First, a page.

It’s hard to comprehend how much military life influenced American culture and attitudes in the 1940s without understanding how pervasive military service was then. More than sixteen million Americans served in the military during World War II, compared to less than 1.4 million currently serving, and this in a nation with a population less than forty percent of what it is now. With most American families having at least one member putting their life on the line, the market for positive depictions of soldiers was vast, from Hollywood films to Mauldin’s cartoons. But while Hollywood veered toward propaganda (with the notable exception of 1946’s Oscar-winning “The Best Years of Our Lives” and its depiction of the postwar letdown of returning soldiers), Mauldin’s strips were gritty and focused on the lowest-ranking soldiers, often depicting their superiors, or the top military brass, as incompetent or out of touch.
The reality that Mauldin captured, and one that he would return to year after year, and war after war, was that the day-to-day life of the soldier in the trenches was excruciatingly boring, even as the threat of death was always hanging in the air. In one cartoon, Willie and Joe, two scruffy but combat-ready soldiers, are talking. “I got a hangover. Does it show?” reads the caption, a conversation likely repeated millions of times in millions of places over the years, which is the point. Army life was just life.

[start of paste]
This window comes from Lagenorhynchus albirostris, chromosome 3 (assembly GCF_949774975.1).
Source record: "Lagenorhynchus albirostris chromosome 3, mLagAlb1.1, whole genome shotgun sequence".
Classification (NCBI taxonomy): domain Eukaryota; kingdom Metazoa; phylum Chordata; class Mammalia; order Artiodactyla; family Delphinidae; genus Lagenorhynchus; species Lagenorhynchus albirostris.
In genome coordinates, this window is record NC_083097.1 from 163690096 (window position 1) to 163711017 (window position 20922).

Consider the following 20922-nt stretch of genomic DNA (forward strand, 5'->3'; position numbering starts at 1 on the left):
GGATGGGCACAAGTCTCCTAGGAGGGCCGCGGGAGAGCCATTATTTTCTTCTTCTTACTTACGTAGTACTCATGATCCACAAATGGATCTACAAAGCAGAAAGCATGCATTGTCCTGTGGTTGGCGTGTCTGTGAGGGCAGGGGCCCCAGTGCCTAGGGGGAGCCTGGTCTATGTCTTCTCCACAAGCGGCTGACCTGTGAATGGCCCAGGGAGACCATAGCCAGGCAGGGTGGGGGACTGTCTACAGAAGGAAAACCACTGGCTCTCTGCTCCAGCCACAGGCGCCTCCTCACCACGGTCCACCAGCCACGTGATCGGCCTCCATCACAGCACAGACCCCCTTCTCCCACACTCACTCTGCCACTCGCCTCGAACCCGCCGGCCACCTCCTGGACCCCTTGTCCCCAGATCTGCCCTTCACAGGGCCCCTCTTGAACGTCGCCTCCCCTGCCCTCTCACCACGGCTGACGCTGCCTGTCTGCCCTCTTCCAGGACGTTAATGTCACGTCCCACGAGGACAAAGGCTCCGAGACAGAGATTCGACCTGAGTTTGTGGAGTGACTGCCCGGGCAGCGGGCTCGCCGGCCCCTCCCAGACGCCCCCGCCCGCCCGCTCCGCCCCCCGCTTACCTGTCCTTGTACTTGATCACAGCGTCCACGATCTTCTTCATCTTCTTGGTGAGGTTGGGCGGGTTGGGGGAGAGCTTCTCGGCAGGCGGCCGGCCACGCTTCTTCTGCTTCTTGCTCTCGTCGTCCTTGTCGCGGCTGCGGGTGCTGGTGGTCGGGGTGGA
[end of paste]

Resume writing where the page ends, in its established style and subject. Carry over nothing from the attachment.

The size of his audience, which included not only soldiers but millions on the homefront where his cartoons were syndicated across the nation, was not lost on the “brass hats,” as he called the leadership, which was forced to tolerate his warts-and-all narrative. Only General George Patton tried to interfere in his work, enraged over the depictions of unkempt enlisted men, which ran counter to his orders. When he tried to get Mauldin’s cartoons pulled from Stars & Stripes, General Eisenhower overrode him and sent Mauldin to meet the legendary Patton. Grievances were aired, but the work did not change.
After the war, Mauldin guided his characters into a return to civilian life, reflecting a similar sort of disillusionment seen in “The Best Years of Our Lives.” And he became increasingly critical of military and government leadership, especially in matters of race and civil liberties, which made his work less appealing to cautious newspaper editors in an era that was migrating from wartime patriotism into the troubling waters of the red scare and McCarthyism. He wrote more books, dabbled with ultimate disappointment in the film adaptation of his work, and ran for Congress in New York and lost.